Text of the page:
AMUDE/QAMISHLI, Syria — The Turkish drone hung silently in the late night sky, shining its light on a nameless hamlet close to a Russian military base south of Amude. The Turks usually targeted vehicles carrying military personnel. But they were ordinary people and had no reason to worry, thought Ronak Mohammed as she, her husband, Munir, and her brother Ciwan piled into the family car. Within minutes, the white Hyundai erupted in flames, shuddering violently as shrapnel and broken glass flew everywhere.
"The drone stayed there for an hour and a half after it dropped its bomb," Mohammed recalled, as she sat stricken on the floor of her family home in Amude, her face swathed in bandages and her eyes filled with fear. Munir, who was driving, also survived the Nov. 23 drone strike with minor injuries. The couple had been married for a month. However, 35-year-old Ciwan, who sat in the passenger seat, succumbed to his wounds in the hospital, adding to the swelling list of civilians who have died in Turkey's ongoing military campaign against Kurdish-controlled northeastern Syria. "Why did they do this?" she asked.
Turkey has long claimed that the Kurdish-led administration in northeast Syria and its military arm pose a threat to its national security because of their links to the Kurdistan Workers Party (PKK), and has since 2016 mounted three major ground offensives against the Kurdish-led zone occupying large swathes of territory. The escalation began after the government of Turkish President Recep Tayyip Erdogan ended peace talks with the PKK and with it a two-and-a-half-year-long mutually observed cease-fire, during which Syrian Kurdish leaders would frequently travel to Ankara as part of an envisaged deal that would incorporate Syria’s Kurds as well.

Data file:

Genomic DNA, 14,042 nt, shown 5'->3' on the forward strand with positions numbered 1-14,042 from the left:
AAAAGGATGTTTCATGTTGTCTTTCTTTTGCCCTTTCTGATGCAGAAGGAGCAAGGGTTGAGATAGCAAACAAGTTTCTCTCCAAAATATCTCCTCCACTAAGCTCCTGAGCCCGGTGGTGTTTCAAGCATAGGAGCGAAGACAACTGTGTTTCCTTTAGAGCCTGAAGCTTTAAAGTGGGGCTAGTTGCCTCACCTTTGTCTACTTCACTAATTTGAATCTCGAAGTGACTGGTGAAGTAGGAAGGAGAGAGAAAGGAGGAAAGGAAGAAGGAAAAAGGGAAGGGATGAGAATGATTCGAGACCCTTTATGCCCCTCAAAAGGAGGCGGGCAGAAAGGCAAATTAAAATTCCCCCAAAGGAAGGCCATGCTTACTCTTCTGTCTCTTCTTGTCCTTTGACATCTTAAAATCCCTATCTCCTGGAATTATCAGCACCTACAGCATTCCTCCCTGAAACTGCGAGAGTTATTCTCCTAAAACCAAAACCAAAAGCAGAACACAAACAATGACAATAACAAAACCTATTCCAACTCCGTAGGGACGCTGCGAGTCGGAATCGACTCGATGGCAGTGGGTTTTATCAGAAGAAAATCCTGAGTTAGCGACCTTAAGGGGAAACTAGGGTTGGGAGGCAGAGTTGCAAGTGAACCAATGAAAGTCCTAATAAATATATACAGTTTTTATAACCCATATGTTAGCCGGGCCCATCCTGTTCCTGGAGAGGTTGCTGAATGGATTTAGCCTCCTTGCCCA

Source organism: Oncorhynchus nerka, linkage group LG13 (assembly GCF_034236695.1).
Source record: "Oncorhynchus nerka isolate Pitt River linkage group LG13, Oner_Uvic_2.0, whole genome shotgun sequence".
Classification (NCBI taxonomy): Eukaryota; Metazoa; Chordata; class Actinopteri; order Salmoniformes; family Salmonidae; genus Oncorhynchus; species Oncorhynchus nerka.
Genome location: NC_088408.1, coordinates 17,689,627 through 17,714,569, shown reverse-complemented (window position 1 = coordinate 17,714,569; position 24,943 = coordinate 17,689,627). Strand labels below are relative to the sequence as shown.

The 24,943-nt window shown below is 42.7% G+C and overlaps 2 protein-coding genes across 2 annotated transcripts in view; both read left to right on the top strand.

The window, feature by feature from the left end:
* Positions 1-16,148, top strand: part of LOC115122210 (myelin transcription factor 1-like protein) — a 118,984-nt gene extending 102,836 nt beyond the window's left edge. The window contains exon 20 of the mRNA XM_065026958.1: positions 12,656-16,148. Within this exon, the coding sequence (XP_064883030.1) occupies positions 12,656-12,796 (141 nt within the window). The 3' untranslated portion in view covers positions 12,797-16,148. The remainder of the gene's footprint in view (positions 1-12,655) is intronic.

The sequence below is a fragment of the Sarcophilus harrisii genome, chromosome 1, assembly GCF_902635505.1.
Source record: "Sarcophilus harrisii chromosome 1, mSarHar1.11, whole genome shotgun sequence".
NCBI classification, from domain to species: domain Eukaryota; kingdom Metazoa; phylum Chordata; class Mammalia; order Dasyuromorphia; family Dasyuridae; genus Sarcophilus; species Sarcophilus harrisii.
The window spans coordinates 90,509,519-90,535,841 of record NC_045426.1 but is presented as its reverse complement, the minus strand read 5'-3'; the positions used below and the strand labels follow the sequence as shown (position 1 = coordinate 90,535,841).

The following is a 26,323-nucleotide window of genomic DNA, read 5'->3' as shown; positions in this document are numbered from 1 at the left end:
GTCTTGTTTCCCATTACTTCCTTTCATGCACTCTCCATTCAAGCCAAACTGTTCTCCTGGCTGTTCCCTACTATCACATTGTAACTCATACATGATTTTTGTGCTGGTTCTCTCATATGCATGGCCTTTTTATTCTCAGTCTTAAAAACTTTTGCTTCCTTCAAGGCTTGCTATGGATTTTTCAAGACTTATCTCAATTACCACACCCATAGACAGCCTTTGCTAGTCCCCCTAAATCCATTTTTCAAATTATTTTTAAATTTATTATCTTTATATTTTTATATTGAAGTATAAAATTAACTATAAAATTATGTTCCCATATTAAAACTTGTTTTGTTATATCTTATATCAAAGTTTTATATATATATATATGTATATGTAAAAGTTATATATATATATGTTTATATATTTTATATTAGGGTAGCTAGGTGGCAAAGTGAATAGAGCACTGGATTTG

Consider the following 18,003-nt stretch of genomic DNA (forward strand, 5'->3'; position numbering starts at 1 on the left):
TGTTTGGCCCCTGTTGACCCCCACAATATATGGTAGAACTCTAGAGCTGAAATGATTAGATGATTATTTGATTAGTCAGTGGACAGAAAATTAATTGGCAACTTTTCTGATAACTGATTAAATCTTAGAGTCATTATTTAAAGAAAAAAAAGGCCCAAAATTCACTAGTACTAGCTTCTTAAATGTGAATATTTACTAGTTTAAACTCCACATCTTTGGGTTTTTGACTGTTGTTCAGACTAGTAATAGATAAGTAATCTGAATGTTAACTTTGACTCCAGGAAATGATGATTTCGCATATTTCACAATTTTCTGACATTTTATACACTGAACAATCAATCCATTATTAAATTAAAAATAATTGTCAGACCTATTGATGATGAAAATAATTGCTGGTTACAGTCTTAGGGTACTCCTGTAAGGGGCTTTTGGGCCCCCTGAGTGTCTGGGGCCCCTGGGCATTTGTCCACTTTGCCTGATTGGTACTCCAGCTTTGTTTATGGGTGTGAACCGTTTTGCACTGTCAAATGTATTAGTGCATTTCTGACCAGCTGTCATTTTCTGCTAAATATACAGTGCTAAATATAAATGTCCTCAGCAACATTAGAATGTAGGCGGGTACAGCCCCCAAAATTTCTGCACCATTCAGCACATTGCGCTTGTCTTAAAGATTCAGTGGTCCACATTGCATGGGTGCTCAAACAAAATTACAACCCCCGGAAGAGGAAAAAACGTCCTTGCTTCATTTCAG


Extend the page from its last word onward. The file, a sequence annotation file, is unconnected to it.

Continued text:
The United States’ military intervention in 2014 against the Islamic State (ISIS) on the side of the Syrian Kurds was a key factor in upending the talks as age-old Turkish fears of the United States’ purported agenda of creating an independent Kurdish state that would include large chunks of Turkey’s Kurdish majority southeast resurfaced. Turkey has since been ensuring, as it sees things, to disrupt any such plans through a combination of military, diplomatic and economic pressure, including the targeted assassinations of alleged PKK operatives by Turkey’s national intelligence agency, MIT.